In my last post, I proposed a philosophy of extreme prudishness in response to my fondness for affairs. In this post, I would like to explain why this is a reasonable response.
Despite being a total prude, I will readily admit to seeing the appeal of a steamy (literary) extramarital affair. Don’t get me wrong – this is not to say that I think cheating is permissible or that I plan to have an affair; rather, I simply acknowledge that something about an illicit affair is conducive to a good love story. (And based on all of trash literature, it seems that a sizable niche agrees with me.) What’s more, I believe that by examining the appeal of an affair, it’s possible to discover how to better conduct our own lives.
In the typical story, a rule-abiding protagonist is trapped in a loveless marriage or relationship, and finds an escape from it in some forbidden love. This situation clearly attests to the passion which drives the affair, for the conscientious protagonist would not engage in such an ill-advised venture without an overwhelming emotion motivating it. Alternatively, if the affair itself isn’t particularly noteworthy, it can be a testament to the horror of the relationship the protagonist is trying to escape. Although we never envy the protagonist’s hopeless situation, (Anna Karenina, anyone?) the affair’s appeal accentuates our desire for sincere passion, and our aversion to settling for boring, passionless relationships.
Although counterintuitive, I believe that extreme prudishness provides the best chance at finding a passionate and lasting relationship whilst avoiding the horrors either of passionless entrapment or of an illicit affair. Here, by extreme prudishness, I do not mean fear of sex, unwillingness to discuss sex, or any other form of “ladylike” behavior. Instead, I propose a form of restraint which, instead of aimed at sexiness, is designed to oppose the physical and emotional cultivation of romance.
This does not entail any specific rules such as “no premarital kissing” or “thou shalt not declare thy love before the 7th date.” It would, however, oppose these things when done for the sake of cultivating romance. So if I suspect that a particular action, for instance kissing, would dramatically increase my fondness for someone, I should try to avoid such behavior.
Here’s an excerpt from a note written by one of my friends (posted with permission):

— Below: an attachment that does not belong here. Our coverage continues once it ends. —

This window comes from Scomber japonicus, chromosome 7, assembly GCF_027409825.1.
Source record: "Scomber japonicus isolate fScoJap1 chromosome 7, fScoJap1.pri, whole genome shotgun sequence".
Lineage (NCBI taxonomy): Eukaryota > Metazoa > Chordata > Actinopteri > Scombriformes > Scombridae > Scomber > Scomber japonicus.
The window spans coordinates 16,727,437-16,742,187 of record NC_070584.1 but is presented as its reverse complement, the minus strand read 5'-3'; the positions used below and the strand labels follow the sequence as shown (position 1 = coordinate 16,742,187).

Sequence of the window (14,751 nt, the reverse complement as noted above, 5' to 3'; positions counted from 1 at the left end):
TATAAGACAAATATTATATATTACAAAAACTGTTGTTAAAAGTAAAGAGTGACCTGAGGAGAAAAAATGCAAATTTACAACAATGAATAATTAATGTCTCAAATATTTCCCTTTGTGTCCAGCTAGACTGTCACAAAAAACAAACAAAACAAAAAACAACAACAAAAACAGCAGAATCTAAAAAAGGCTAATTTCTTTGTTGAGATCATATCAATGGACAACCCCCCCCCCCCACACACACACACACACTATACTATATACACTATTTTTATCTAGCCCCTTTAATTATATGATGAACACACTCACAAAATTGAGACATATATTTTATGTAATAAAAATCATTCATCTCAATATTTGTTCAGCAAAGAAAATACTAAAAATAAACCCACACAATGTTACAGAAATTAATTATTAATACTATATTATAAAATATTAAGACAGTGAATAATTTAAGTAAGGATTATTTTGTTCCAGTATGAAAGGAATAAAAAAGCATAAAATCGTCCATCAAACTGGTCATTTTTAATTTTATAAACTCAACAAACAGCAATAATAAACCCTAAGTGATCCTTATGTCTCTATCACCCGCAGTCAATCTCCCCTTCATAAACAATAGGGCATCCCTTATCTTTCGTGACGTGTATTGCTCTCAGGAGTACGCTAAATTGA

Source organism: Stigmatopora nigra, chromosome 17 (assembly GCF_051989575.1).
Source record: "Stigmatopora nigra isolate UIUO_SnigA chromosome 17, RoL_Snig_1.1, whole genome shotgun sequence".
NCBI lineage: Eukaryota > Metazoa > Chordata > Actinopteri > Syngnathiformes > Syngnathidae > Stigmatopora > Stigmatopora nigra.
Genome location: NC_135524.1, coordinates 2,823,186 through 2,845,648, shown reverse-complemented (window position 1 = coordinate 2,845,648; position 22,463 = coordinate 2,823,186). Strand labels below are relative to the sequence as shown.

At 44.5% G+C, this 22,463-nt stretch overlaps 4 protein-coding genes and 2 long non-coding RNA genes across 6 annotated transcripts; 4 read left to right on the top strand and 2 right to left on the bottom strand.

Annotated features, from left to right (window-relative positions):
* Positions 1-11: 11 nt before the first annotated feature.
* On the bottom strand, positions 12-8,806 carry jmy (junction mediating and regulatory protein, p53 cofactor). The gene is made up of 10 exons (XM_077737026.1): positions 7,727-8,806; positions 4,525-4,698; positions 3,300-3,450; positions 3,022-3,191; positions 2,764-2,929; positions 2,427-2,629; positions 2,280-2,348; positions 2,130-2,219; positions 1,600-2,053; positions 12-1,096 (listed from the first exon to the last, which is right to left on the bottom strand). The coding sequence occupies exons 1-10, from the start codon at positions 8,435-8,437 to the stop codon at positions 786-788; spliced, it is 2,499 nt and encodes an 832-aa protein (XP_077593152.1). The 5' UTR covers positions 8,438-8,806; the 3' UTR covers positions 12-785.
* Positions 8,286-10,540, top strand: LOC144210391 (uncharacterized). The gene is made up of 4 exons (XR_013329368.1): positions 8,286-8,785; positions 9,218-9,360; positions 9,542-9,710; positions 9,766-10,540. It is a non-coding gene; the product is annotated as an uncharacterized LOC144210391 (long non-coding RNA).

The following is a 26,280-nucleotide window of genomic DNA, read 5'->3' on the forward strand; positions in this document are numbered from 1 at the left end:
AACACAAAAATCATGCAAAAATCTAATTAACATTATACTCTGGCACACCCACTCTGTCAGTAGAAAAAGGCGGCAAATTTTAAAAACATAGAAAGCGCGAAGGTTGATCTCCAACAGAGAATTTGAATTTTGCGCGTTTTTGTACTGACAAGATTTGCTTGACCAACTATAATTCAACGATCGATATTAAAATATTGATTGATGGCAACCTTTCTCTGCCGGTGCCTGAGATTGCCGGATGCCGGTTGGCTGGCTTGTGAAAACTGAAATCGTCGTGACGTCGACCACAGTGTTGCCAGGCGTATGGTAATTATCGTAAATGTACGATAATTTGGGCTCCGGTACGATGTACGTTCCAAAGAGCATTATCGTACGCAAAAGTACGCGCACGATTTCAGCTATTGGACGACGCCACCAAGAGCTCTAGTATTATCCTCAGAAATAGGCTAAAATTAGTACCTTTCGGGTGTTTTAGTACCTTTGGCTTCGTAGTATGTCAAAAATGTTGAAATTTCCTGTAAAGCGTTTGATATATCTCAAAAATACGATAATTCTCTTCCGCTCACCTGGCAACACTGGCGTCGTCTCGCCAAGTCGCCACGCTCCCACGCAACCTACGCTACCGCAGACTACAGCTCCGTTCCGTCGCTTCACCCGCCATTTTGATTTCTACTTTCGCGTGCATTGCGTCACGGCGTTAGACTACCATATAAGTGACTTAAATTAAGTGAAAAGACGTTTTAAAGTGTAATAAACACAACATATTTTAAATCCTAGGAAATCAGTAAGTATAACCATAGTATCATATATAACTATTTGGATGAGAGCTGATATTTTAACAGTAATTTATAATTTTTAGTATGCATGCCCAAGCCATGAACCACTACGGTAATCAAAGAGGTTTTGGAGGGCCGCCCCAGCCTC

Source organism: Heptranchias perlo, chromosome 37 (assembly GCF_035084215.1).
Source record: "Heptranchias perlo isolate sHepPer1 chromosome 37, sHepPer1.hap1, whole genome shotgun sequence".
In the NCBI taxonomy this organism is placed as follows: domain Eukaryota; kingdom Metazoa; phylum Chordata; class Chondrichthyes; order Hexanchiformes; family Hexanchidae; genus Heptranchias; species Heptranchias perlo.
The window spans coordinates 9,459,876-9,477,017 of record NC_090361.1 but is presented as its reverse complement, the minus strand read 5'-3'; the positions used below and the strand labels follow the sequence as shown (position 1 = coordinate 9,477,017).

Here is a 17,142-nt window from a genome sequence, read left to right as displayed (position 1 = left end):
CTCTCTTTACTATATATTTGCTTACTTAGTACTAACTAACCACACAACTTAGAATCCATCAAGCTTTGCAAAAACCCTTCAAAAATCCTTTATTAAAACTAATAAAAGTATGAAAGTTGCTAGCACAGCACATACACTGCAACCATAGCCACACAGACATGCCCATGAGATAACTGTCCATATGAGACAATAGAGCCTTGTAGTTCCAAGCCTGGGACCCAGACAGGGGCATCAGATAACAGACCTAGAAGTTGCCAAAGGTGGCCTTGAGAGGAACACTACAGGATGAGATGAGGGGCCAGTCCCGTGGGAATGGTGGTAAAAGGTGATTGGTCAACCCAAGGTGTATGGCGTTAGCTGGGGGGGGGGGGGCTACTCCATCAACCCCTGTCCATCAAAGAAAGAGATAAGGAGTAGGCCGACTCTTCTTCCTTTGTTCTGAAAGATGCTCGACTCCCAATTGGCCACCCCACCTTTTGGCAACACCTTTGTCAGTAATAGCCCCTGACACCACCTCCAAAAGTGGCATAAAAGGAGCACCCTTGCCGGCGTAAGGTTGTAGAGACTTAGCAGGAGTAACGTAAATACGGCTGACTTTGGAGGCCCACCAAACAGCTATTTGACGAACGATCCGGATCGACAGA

People tell me that wanting to live in my house with my family until I get married is immature. That checking in with my mom every day is immature. That being direct about what I think is immature, because someonematureshould be able totolerateeveryone. Firstly, maturity means different things in different cultures, I’ll give you that. But the (largely American) idea that maturity is simply knowing about and experiencing all those things that were taboo for you as a child is an idea that I vehemently disagree with and think is responsible for the failure of today’s youth to become compassionate members of society. [emphasis mine.]
This identifies one of the most common reasons people choose to lose their virginity: as a rite of passage. Having sex is seen as proof of maturity and a declaration of freedom. As teenagers and adults, we have a great deal of freedom, and our society encourages the false belief that we are only truly free if we choose to do everything that we have the power to. But freedom doesn’t actually lie in trying everything; rather, it lies in our ability to freely choose whether or not to do something. Thus, underage drinking is not an expression of freedom if done under peer pressure, and sexual liberation is not an expression of liberation if done merely to prove that you’re not a child. It is true that, even under pressure, drinking frees you from certain stresses, just as sex liberates you from sexual restraint; but in the same way, even when under pressure, chastity helps to liberate you from the strength of your passions. What’s more, when chosen freely, chastity is both an expression of freedom and of maturity, for it is an active decision to do what is most conducive to your long term happiness, as well as the happiness of others.